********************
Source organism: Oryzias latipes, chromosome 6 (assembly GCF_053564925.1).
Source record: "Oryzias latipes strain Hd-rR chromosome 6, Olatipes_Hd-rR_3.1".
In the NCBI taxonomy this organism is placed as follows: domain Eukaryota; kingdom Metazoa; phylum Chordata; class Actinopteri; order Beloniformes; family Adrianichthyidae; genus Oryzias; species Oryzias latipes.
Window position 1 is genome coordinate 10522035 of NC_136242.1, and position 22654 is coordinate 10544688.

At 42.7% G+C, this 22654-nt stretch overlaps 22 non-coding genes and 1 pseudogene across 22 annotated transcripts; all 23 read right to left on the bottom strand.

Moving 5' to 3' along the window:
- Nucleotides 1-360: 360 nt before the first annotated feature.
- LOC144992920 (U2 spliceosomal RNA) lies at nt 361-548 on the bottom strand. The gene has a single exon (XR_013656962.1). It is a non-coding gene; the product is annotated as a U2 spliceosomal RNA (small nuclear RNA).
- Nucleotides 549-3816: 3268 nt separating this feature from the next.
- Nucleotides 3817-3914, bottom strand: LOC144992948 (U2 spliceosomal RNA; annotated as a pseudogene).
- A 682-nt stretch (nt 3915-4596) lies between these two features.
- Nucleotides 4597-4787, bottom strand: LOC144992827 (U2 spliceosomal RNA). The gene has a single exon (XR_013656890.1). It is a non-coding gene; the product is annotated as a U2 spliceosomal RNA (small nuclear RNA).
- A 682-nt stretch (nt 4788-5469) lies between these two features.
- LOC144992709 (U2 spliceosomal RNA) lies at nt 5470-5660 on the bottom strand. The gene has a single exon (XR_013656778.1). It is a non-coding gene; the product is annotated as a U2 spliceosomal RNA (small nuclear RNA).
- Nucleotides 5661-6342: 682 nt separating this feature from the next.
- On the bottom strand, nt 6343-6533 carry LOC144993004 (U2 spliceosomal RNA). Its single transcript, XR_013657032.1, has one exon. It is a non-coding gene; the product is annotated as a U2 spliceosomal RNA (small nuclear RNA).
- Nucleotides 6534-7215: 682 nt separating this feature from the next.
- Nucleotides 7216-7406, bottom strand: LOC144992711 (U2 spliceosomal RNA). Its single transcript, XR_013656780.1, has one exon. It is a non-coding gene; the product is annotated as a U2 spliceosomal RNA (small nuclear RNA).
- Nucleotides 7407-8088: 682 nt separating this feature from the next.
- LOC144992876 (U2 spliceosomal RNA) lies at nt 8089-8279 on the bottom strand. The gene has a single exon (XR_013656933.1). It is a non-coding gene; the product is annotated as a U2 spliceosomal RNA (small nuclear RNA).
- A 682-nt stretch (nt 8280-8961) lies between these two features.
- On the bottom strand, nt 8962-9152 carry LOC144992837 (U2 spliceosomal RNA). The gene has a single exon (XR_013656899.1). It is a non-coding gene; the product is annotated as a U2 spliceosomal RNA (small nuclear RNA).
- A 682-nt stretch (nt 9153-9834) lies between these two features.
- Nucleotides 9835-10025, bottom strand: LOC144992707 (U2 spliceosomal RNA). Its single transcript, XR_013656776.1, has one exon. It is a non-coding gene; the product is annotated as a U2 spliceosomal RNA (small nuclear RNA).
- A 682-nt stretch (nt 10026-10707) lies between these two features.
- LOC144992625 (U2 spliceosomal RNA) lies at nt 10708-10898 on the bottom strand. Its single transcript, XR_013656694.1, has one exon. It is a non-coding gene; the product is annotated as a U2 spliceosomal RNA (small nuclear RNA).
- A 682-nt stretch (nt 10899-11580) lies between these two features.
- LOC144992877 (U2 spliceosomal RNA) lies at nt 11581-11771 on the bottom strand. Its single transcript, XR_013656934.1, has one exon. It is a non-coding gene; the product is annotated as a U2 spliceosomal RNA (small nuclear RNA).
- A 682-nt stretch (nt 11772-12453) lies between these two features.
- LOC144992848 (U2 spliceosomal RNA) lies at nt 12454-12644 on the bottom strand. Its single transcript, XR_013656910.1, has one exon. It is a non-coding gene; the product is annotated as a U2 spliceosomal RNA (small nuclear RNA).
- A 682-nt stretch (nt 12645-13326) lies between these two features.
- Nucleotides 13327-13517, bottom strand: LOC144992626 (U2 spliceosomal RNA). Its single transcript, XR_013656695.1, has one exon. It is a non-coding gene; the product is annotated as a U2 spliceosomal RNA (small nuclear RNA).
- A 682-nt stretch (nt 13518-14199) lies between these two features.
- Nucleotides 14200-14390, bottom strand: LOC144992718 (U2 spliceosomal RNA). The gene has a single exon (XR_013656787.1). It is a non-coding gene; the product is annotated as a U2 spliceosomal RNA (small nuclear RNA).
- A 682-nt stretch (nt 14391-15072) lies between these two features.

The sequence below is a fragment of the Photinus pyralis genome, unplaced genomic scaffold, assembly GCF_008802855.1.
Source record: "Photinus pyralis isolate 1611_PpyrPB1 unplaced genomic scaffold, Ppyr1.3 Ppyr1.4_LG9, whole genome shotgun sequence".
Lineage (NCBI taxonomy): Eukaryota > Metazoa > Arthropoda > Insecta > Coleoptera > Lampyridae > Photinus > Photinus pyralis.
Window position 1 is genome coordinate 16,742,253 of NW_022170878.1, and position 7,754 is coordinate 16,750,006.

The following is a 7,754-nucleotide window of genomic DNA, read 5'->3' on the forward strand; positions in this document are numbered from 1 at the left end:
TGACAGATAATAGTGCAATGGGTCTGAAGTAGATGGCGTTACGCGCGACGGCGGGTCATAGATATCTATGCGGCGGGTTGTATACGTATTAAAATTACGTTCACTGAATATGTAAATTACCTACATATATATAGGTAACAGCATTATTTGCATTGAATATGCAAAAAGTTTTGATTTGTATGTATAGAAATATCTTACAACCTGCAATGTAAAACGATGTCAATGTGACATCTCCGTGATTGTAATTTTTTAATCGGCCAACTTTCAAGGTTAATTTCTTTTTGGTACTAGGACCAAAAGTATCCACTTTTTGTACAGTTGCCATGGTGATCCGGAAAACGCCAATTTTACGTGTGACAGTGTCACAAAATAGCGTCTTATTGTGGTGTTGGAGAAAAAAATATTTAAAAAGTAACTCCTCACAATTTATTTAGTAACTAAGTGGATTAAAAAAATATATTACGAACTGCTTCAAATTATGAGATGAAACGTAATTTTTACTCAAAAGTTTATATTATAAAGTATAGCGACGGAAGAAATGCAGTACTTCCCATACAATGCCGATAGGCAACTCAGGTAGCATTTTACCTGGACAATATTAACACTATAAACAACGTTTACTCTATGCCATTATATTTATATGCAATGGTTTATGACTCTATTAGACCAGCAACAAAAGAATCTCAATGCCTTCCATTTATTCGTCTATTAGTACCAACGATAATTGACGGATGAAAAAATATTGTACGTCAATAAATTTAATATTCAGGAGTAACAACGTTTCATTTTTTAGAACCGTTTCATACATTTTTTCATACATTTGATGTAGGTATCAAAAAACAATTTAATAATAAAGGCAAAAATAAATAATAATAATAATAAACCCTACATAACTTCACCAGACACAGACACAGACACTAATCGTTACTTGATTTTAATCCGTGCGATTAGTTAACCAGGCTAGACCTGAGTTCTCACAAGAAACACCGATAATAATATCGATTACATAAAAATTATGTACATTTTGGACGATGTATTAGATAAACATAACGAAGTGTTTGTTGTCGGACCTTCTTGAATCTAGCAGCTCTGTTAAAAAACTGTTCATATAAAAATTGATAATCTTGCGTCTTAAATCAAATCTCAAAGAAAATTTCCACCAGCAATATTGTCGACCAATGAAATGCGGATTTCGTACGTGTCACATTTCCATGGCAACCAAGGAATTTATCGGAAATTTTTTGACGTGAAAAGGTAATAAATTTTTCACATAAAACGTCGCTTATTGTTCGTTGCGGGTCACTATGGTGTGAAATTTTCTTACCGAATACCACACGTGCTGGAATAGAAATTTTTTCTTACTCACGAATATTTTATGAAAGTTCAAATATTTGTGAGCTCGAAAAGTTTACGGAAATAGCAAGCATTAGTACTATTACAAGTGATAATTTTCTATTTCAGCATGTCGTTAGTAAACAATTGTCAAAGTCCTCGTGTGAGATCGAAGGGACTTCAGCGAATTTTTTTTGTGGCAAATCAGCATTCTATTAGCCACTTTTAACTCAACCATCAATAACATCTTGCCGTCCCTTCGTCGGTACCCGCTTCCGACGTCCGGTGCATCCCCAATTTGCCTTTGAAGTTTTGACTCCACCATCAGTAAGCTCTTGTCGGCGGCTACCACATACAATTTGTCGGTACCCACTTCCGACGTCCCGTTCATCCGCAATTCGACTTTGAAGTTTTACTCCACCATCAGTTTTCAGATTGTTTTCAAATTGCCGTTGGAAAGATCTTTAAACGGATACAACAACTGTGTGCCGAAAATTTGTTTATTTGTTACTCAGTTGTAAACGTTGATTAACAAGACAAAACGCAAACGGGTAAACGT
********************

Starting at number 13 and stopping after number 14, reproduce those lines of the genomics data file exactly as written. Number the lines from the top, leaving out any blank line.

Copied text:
- A 682-nt stretch (nt 4788-5469) lies between these two features.
- LOC144992709 (U2 spliceosomal RNA) lies at nt 5470-5660 on the bottom strand. The gene has a single exon (XR_013656778.1). It is a non-coding gene; the product is annotated as a U2 spliceosomal RNA (small nuclear RNA).